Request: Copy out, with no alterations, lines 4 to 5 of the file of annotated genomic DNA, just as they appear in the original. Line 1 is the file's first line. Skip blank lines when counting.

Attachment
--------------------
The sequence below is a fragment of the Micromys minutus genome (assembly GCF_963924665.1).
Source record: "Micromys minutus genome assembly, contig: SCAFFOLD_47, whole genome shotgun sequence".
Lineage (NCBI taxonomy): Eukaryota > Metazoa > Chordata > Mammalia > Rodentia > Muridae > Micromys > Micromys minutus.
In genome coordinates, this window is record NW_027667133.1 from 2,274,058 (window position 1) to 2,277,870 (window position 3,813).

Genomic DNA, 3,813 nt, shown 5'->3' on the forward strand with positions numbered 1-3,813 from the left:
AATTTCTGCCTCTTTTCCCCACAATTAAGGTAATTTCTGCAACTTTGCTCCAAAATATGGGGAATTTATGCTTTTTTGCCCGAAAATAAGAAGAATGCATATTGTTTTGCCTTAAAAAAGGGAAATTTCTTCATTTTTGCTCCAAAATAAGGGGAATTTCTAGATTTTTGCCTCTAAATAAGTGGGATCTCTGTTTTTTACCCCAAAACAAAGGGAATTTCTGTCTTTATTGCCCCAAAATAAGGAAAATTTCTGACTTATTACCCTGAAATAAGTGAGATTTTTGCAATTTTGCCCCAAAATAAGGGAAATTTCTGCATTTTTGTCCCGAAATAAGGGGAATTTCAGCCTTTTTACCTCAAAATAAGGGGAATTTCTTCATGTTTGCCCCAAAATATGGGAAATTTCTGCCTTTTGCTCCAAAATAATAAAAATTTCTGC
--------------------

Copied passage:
In genome coordinates, this window is record NW_027667133.1 from 2,274,058 (window position 1) to 2,277,870 (window position 3,813).

Genomic DNA, 3,813 nt, shown 5'->3' on the forward strand with positions numbered 1-3,813 from the left: